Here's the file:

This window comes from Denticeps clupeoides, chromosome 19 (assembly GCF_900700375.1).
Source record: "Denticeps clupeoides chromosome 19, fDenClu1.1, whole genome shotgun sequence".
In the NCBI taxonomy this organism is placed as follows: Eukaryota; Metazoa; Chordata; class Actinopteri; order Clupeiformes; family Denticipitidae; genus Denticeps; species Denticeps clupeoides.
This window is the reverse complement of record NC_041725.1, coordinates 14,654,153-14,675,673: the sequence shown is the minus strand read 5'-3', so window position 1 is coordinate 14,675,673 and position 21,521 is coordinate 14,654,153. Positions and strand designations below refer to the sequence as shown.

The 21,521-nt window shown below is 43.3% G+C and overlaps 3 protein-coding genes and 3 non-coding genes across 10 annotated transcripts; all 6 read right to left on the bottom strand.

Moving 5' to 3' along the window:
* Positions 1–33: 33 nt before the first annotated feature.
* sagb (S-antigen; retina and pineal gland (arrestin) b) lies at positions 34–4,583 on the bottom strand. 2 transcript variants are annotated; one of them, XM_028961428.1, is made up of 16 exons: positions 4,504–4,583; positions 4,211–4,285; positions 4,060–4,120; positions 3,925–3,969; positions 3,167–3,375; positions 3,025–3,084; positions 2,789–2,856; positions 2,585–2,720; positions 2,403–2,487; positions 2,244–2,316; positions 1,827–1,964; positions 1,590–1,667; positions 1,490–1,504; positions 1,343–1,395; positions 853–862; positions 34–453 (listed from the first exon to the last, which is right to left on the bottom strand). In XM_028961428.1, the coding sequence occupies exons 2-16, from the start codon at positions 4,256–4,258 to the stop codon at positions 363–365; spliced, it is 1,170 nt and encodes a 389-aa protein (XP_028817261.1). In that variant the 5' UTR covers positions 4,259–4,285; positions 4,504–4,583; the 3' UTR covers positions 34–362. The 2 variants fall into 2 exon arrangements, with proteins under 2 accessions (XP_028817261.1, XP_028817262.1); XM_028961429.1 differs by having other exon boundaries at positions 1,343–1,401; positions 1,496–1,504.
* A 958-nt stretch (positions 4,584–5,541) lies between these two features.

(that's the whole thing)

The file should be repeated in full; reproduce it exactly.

This window comes from Denticeps clupeoides, chromosome 19 (assembly GCF_900700375.1).
Source record: "Denticeps clupeoides chromosome 19, fDenClu1.1, whole genome shotgun sequence".
In the NCBI taxonomy this organism is placed as follows: Eukaryota; Metazoa; Chordata; class Actinopteri; order Clupeiformes; family Denticipitidae; genus Denticeps; species Denticeps clupeoides.
This window is the reverse complement of record NC_041725.1, coordinates 14,654,153-14,675,673: the sequence shown is the minus strand read 5'-3', so window position 1 is coordinate 14,675,673 and position 21,521 is coordinate 14,654,153. Positions and strand designations below refer to the sequence as shown.

The 21,521-nt window shown below is 43.3% G+C and overlaps 3 protein-coding genes and 3 non-coding genes across 10 annotated transcripts; all 6 read right to left on the bottom strand.

Moving 5' to 3' along the window:
* Positions 1–33: 33 nt before the first annotated feature.
* sagb (S-antigen; retina and pineal gland (arrestin) b) lies at positions 34–4,583 on the bottom strand. 2 transcript variants are annotated; one of them, XM_028961428.1, is made up of 16 exons: positions 4,504–4,583; positions 4,211–4,285; positions 4,060–4,120; positions 3,925–3,969; positions 3,167–3,375; positions 3,025–3,084; positions 2,789–2,856; positions 2,585–2,720; positions 2,403–2,487; positions 2,244–2,316; positions 1,827–1,964; positions 1,590–1,667; positions 1,490–1,504; positions 1,343–1,395; positions 853–862; positions 34–453 (listed from the first exon to the last, which is right to left on the bottom strand). In XM_028961428.1, the coding sequence occupies exons 2-16, from the start codon at positions 4,256–4,258 to the stop codon at positions 363–365; spliced, it is 1,170 nt and encodes a 389-aa protein (XP_028817261.1). In that variant the 5' UTR covers positions 4,259–4,285; positions 4,504–4,583; the 3' UTR covers positions 34–362. The 2 variants fall into 2 exon arrangements, with proteins under 2 accessions (XP_028817261.1, XP_028817262.1); XM_028961429.1 differs by having other exon boundaries at positions 1,343–1,401; positions 1,496–1,504.
* A 958-nt stretch (positions 4,584–5,541) lies between these two features.